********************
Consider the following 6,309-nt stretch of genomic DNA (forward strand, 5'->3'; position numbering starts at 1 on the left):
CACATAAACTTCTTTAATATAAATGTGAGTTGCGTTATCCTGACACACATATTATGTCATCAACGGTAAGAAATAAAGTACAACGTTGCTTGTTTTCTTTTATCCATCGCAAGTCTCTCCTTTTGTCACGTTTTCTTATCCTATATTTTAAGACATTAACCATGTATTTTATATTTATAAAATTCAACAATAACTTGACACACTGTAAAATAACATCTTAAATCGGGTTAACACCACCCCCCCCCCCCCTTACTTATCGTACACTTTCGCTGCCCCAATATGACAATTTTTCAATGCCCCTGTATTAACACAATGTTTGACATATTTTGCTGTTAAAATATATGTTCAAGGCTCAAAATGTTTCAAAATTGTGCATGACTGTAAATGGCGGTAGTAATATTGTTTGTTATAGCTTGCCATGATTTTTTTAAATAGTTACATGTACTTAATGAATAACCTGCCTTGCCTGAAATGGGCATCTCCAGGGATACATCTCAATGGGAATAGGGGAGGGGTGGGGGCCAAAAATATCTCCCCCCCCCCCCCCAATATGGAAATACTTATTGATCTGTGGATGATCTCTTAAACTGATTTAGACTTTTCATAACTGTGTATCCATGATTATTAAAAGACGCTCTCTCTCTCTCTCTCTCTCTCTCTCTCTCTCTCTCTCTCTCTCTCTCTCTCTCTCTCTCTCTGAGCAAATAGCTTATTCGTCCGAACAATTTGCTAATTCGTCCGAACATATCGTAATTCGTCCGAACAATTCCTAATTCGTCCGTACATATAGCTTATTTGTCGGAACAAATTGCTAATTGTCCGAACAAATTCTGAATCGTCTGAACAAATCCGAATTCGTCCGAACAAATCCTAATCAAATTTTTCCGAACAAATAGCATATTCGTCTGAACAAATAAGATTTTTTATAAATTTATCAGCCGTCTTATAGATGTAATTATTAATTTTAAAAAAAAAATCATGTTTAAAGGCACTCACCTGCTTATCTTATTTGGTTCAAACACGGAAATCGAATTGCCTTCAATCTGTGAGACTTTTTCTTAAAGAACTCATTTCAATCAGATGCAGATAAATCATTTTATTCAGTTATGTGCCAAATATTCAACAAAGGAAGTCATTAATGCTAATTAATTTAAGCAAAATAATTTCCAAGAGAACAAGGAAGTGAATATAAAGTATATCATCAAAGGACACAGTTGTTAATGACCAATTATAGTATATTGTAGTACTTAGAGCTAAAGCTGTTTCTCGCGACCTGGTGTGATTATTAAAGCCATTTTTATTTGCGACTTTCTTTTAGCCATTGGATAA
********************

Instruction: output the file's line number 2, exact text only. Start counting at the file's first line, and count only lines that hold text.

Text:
CACATAAACTTCTTTAATATAAATGTGAGTTGCGTTATCCTGACACACATATTATGTCATCAACGGTAAGAAATAAAGTACAACGTTGCTTGTTTTCTTTTATCCATCGCAAGTCTCTCCTTTTGTCACGTTTTCTTATCCTATATTTTAAGACATTAACCATGTATTTTATATTTATAAAATTCAACAATAACTTGACACACTGTAAAATAACATCTTAAATCGGGTTAACACCACCCCCCCCCCCCCTTACTTATCGTACACTTTCGCTGCCCCAATATGACAATTTTTCAATGCCCCTGTATTAACACAATGTTTGACATATTTTGCTGTTAAAATATATGTTCAAGGCTCAAAATGTTTCAAAATTGTGCATGACTGTAAATGGCGGTAGTAATATTGTTTGTTATAGCTTGCCATGATTTTTTTAAATAGTTACATGTACTTAATGAATAACCTGCCTTGCCTGAAATGGGCATCTCCAGGGATACATCTCAATGGGAATAGGGGAGGGGTGGGGGCCAAAAATATCTCCCCCCCCCCCCCCAATATGGAAATACTTATTGATCTGTGGATGATCTCTTAAACTGATTTAGACTTTTCATAACTGTGTATCCATGATTATTAAAAGACGCTCTCTCTCTCTCTCTCTCTCTCTCTCTCTCTCTCTCTCTCTCTCTCTCTCTCTCTCTCTCTCTGAGCAAATAGCTTATTCGTCCGAACAATTTGCTAATTCGTCCGAACATATCGTAATTCGTCCGAACAATTCCTAATTCGTCCGTACATATAGCTTATTTGTCGGAACAAATTGCTAATTGTCCGAACAAATTCTGAATCGTCTGAACAAATCCGAATTCGTCCGAACAAATCCTAATCAAATTTTTCCGAACAAATAGCATATTCGTCTGAACAAATAAGATTTTTTATAAATTTATCAGCCGTCTTATAGATGTAATTATTAATTTTAAAAAAAAAATCATGTTTAAAGGCACTCACCTGCTTATCTTATTTGGTTCAAACACGGAAATCGAATTGCCTTCAATCTGTGAGACTTTTTCTTAAAGAACTCATTTCAATCAGATGCAGATAAATCATTTTATTCAGTTATGTGCCAAATATTCAACAAAGGAAGTCATTAATGCTAATTAATTTAAGCAAAATAATTTCCAAGAGAACAAGGAAGTGAATATAAAGTATATCATCAAAGGACACAGTTGTTAATGACCAATTATAGTATATTGTAGTACTTAGAGCTAAAGCTGTTTCTCGCGACCTGGTGTGATTATTAAAGCCATTTTTATTTGCGACTTTCTTTTAGCCATTGGATAA